It should be noted that private market dynamics are entirely consistent with what is happening in the public and traded capital markets. Investment grade issuer activity hit a new record in ‘Q1 of 2024, coming in just short of $500 billion in new bond issuance. Additionally, as reported by Goldman Sachs, credit spreads in the public and traded markets for both investment-grade and high-yield bonds are among their tightest levels historically.

Flexibility Reigns: Key Factor in Choosing Middle Market Lenders

SPP’s ongoing survey with private market participants this month yielded some interesting feedback. A majority of middle market sponsors canvassed by SPP responded that “flexibility” is the single most important factor in determining which lender is most appropriate for their portfolio assets. While “pricing” and “maximum leverage” were also key considerations in choosing the best debt provider, flexibility is the single most important consideration. Among the responses:

  • “Flexibility in structure (taking a piece of equity) is helpful. Covenant flexibility in order to realize post-close strategies is a priority.”
  • “Flexibility (which would include terms as well as a general understanding of the nuances of the target business) is most important, closely followed by rate and speed/ability to close.”
  • “We tend to value more flexibility, which can be best achieved with non-bank groups, but it comes with a trade-off in pricing.”

Non-bank credit lenders clearly have a leg up when it comes to providing flexibility, but as noted above, it comes at a cost; whereas a commercial bank cash flow facility for a typical $15 million LTM EBITDA issuer with median leverage (~2.5x to 3.5x total debt) will price out at SOFR + ~3.50%, a comparable non-bank credit provider will cost SOFR + ~6.50%. However, the non-bank provider can, in most cases, provide significantly lower mandatory amortization (1.0% vs. 7.5%), less restrictive covenants, more expansive add-backs to the dbacks to the definition of “Adjusted EBITDA” and, increasingly, the capacity to co-invest in the equity.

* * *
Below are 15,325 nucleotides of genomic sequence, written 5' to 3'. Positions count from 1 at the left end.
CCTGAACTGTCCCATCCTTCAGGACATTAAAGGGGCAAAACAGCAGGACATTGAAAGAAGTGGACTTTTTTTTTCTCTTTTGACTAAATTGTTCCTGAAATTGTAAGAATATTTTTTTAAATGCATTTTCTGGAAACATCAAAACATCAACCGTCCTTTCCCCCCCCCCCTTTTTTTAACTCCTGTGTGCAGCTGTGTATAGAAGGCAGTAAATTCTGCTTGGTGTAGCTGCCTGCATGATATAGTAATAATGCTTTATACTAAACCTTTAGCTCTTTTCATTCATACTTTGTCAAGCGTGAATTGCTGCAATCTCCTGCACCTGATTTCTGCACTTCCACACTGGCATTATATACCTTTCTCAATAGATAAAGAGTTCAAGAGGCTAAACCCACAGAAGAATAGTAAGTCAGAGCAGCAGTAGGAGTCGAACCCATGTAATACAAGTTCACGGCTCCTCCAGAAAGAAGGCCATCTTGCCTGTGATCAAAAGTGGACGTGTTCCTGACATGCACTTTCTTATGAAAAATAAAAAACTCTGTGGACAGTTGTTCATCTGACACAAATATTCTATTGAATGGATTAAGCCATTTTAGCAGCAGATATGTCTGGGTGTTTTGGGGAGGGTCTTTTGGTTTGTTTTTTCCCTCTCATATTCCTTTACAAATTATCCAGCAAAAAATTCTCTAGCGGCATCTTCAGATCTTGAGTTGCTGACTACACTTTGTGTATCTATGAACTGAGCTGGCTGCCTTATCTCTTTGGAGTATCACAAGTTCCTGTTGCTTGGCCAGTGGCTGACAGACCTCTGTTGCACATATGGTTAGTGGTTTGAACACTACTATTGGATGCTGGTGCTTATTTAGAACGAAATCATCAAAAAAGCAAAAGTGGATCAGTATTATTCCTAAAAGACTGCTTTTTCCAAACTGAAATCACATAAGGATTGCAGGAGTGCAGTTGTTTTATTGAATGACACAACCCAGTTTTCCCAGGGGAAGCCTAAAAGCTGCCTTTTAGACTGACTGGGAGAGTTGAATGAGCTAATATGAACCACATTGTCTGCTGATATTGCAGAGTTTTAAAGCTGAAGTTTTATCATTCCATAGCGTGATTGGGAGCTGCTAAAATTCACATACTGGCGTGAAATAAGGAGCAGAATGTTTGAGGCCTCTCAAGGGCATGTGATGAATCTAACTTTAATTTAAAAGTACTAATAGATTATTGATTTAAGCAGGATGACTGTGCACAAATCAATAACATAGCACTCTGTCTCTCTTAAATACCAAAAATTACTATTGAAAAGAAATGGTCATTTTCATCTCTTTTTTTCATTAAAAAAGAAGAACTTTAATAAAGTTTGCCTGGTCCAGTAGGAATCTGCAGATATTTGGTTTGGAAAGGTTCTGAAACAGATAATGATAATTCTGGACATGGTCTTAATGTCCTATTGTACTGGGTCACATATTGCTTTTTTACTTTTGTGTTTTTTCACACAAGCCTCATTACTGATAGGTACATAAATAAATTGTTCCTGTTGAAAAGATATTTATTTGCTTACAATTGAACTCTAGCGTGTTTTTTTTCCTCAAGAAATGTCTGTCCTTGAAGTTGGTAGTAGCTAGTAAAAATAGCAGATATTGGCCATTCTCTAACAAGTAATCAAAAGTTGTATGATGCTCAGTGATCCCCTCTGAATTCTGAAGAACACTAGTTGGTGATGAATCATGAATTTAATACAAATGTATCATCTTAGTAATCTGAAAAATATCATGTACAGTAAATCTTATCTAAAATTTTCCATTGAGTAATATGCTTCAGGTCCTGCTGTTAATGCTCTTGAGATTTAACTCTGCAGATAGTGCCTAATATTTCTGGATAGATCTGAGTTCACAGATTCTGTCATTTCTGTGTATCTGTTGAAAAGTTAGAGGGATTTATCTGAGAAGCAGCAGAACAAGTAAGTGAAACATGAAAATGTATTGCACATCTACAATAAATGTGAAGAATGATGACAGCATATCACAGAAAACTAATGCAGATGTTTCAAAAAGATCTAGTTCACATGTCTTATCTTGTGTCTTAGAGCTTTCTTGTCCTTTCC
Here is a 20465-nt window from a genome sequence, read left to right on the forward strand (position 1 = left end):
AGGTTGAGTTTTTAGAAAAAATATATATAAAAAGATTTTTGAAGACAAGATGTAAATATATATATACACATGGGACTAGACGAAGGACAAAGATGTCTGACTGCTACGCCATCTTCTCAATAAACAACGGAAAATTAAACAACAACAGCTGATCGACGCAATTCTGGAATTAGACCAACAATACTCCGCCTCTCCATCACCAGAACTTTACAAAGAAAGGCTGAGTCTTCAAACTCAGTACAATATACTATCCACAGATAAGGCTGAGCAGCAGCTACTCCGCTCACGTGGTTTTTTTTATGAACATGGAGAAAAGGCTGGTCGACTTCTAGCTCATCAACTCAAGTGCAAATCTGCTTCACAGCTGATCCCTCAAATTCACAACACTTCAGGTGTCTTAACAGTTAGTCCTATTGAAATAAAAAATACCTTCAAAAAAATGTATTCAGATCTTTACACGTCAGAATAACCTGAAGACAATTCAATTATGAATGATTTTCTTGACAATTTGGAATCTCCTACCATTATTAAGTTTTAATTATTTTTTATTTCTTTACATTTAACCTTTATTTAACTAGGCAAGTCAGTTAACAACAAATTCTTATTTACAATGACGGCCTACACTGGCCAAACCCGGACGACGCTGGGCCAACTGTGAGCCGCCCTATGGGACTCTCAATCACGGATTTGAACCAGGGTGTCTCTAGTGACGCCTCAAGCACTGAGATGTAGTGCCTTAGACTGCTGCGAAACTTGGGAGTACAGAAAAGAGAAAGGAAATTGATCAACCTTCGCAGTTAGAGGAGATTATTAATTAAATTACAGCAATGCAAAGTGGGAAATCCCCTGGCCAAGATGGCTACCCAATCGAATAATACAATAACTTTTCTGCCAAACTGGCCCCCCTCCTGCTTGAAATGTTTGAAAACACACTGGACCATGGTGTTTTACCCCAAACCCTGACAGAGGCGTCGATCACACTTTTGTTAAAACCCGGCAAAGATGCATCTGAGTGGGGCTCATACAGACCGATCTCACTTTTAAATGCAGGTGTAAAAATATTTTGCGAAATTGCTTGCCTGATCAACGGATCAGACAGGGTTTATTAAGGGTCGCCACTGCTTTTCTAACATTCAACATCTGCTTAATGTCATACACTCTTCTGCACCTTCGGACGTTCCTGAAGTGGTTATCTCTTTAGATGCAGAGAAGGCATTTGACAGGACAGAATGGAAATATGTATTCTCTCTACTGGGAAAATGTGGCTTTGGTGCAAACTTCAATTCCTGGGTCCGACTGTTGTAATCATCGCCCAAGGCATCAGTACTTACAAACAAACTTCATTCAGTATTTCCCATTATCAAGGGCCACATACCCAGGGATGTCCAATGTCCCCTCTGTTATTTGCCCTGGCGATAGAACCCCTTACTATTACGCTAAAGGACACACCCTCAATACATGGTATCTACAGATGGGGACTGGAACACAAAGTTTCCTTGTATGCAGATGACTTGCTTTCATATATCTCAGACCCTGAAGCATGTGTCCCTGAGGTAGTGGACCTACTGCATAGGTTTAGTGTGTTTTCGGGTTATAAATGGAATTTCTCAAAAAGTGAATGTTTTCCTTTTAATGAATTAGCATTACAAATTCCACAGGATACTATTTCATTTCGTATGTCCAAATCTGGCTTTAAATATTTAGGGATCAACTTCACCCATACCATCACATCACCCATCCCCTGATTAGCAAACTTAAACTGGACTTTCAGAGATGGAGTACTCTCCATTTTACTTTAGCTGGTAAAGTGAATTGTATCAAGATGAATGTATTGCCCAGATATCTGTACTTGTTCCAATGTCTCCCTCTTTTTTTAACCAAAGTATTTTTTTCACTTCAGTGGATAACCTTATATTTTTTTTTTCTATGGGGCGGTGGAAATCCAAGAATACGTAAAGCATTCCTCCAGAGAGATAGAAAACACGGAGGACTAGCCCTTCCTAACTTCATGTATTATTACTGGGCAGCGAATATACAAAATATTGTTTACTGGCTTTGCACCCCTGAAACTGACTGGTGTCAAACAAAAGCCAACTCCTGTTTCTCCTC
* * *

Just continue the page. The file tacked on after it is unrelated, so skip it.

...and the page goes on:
Non-bank lenders have a distinct advantage over commercial banks when it comes to flexibility due to the lack of regulation and oversight, but that might be changing as well. Michael Hsu, the acting Comptroller of the Currency, has raised concern over private credit providers “acting like banks.” According to Hsu, “PE firms and other so-called nonbanks don’t face the same level of federal oversight as traditional lenders. This disparity is an issue as firms act more and more like banks.” Hsu went on to note that “regulators need to prevent next great blurring. Without clear guardrails, the line between commerce and banking tends to blur. The more incremental and rational the blurring, the harder it is to detect and to address.”


While regulation may be coming, it is clear sailing right now: deal flow is robust, base SOFR rates seem to have maxed out, credit spreads continue to favor issuers, and flexibility in deal structure is more readily available than it has been in a year. As the Fab Four stated most elegantly, it is “getting… so much better… all the time.”

*Securities offered through SPP Capital Partners, LLC: 550 5th Ave., 12th Floor, New York, NY 10036. Member FINRA/SIPC

斯蒂芬·谢弗(Stefan Shaffer)

斯蒂芬·谢弗(Stefan Shaffer)

Stefan在私人市场拥有30多年的经验,包括在北美,亚洲和欧洲的数百笔交易。在成为SPP Capital的负责人之前,Stefan曾是Bankers Trust Company私人配售小组的副总裁,负责国内和国际资本市场集团私人配售的发起,结构设计和定价。

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Ph: +1 212 455 4502

里斯 · 亚当斯


里斯·阿德南斯(Reece Adnams)是伊顿广场(Eaton Square)的首席执行官兼全球董事总经理,他是成立于2008年的技术,服务和其他成长型公司的并购与资本服务顾问。

[email protected] 61 03 8199 7911